Merger Questions & Answers
Residents have asked many questions about the
proposed merger throughout the merger study and the lead up to the
vote. Below you will find many of those questions and their answers
broken into general categories. If you have other questions, please
feel free to submit them via the
Click on a category below to jump to questions on that topic
What happens without a merger
General Questions concerning the merger
Q: Why are we even considering a merger?
A. Beginning in 2009, the nation’s economic
troubles left New York State without the money to provide promised aid
to our schools. Over the past three years, Ilion lost more than $5
million in aid. Our taxpayers could not make up for those losses, so
we began spending our savings and cutting our staff and programs. Our
savings are nearly gone and further cuts will leave us unable to
provide our students with a sound, basic education. Our board of
education decided to look into a merger as a way to save money by
using the combined resources of Ilion, Herkimer, and Mohawk to operate
more efficiently. In addition, New York provides incentive aid to
promote mergers and to help with any additional costs as districts
transition from two districts to one.
Q: Are district finances as bad
as we hear?
A: Yes. District officials project a $3 million budget
gap in 2013-14. To make up that gap, Ilion would need to cut as many
as 40 teachers or raise property taxes as much as 64 percent (or a
combination of the two
Q: Won’t the state have to step in if things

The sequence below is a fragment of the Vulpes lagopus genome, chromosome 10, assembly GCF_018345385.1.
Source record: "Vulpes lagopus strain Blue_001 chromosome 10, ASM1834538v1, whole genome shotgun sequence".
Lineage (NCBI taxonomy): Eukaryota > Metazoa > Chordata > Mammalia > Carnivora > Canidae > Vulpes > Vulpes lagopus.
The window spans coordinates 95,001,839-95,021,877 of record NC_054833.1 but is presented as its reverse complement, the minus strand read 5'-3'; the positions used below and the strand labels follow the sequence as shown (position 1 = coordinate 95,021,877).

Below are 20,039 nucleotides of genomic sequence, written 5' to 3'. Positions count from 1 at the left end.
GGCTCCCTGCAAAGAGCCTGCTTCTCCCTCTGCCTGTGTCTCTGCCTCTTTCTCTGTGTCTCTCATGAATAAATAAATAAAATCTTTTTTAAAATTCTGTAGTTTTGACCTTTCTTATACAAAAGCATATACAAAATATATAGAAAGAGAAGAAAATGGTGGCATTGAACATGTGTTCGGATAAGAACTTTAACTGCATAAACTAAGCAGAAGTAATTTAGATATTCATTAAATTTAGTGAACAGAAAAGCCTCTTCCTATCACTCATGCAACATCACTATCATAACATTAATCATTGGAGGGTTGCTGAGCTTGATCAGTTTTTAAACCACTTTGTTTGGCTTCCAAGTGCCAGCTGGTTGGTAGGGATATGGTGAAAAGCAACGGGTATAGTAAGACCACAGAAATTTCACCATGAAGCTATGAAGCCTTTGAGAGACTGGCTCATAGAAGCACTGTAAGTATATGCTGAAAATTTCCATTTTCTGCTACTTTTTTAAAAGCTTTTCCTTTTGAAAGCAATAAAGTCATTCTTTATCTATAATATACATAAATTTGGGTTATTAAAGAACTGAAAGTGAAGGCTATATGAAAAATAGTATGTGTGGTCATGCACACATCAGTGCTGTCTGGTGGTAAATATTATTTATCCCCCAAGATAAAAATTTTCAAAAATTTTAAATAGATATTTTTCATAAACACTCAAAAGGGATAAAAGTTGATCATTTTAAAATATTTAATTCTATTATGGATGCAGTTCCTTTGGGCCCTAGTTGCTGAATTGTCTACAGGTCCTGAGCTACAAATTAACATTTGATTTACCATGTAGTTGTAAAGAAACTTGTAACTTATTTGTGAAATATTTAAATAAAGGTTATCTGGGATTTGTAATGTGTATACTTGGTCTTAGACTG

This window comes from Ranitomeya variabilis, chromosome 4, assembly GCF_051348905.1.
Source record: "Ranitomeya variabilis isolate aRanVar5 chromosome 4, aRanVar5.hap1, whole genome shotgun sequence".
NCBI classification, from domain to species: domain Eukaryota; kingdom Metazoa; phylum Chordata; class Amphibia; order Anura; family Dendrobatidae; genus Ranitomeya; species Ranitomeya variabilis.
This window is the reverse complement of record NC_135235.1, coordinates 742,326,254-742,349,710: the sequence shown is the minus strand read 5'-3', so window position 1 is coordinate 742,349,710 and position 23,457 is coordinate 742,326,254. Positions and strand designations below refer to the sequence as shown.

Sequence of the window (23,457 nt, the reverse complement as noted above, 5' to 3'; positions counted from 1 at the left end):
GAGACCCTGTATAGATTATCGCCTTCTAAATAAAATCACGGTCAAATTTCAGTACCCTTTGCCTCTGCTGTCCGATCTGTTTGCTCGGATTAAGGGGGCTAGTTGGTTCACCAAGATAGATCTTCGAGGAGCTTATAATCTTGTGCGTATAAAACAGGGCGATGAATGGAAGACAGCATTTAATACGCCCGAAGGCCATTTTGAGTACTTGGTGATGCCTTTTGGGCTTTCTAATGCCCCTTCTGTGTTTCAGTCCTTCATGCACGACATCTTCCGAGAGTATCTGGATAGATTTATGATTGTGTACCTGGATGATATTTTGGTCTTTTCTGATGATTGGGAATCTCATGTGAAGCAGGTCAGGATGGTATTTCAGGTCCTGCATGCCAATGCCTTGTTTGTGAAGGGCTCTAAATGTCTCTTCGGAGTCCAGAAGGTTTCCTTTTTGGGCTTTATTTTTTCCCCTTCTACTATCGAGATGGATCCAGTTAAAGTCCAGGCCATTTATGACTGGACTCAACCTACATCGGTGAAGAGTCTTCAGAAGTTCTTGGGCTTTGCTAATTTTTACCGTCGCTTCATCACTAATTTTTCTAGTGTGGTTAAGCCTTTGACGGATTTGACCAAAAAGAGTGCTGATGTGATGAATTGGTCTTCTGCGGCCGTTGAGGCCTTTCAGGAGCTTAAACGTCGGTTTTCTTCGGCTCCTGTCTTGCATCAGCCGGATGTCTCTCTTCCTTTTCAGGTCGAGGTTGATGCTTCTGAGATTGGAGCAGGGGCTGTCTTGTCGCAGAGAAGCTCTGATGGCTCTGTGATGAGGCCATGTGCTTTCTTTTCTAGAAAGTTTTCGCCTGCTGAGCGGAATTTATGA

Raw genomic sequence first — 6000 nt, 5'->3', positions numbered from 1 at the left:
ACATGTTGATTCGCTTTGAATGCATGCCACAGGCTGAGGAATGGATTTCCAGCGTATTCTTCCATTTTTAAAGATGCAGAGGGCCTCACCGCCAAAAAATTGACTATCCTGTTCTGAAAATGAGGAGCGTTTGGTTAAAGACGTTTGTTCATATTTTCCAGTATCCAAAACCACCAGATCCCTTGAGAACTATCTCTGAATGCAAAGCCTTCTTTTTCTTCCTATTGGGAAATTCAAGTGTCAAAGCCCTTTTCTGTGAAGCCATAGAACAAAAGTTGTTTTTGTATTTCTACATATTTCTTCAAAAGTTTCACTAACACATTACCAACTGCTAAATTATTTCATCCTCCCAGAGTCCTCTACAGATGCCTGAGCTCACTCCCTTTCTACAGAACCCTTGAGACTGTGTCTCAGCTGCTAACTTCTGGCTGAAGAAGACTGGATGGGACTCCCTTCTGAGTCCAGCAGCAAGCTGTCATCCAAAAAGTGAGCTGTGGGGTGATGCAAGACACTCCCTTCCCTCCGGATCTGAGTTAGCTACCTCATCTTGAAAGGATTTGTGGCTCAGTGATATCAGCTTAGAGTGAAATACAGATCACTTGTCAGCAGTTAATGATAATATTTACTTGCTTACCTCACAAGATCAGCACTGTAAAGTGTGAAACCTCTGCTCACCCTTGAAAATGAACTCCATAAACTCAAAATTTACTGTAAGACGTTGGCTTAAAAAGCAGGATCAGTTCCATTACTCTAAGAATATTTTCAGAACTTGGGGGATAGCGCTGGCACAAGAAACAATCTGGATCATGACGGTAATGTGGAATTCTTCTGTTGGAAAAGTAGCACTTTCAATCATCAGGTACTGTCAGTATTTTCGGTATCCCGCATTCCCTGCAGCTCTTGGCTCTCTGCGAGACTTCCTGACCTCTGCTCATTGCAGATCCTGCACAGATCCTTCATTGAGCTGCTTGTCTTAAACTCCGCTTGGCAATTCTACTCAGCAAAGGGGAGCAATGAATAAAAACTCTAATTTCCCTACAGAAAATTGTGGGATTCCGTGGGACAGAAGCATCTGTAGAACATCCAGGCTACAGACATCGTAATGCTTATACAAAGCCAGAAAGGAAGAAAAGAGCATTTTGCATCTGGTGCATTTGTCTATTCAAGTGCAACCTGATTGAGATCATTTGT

A: No. Our legislators have made it clear that the state
does not have the money or the political desire to rescue struggling
school districts. The future of our local schools rests with our
Q: Exactly how much “extra” aid would we receive if we
A: In addition to regular school aid, the new district would
receive an additional $58.9 million in merger incentive aid paid over
the next 14 years. The first five payments are the largest and then
they steadily decrease until the 14 years expires. Our regular school
aid continues through the merger and after the incentive aid expires.
Q: Is that incentive aid guaranteed?
A: New York has always paid
incentive aid as promised. While few things in life are guaranteed,
New York State lawmakers have shown demonstrated their support for
municipal and school districts consolidation by setting aside more
money each year to fund merger studies such as ours. They have also
set aside money for school districts that choose to consolidate
(merger incentive aid).
Q: If the state has money for mergers, why
not simply give it schools as regular aid?
A: The message from Albany
is that it will no longer support small governments and schools, which
it believes are inefficient. The state will commit money to promote
change and this is the change the state wants.
Q: Will we wind up in
the same financial hole when the incentive aid runs out?
A: No. The
merger study provides a roadmap to fiscal security by using incentive
aid to pay down existing capital debt, setting aside money in savings,
and stabilizing the tax levy. After Year 5, the district will have to
make up $400,000 each year to offset the annual decline in incentive
aid. This could be done through:
Increases in regular state
aid to schools;
Finding on-going efficiencies;
Increasing the local property tax levy by 48 cents per $1,000 of true
value each year; or
Some combination of those options.
Q: Have the three districts looked at sharing more services instead of
A: Yes. The three districts have saved money over the years
by buying cooperatively and sharing selected services. Unfortunately,
state aid reductions have created a funding gap so large that nothing
as simple as sharing services will fix the districts’ fiscal problems.
The financial difficulties the districts now face are so large that a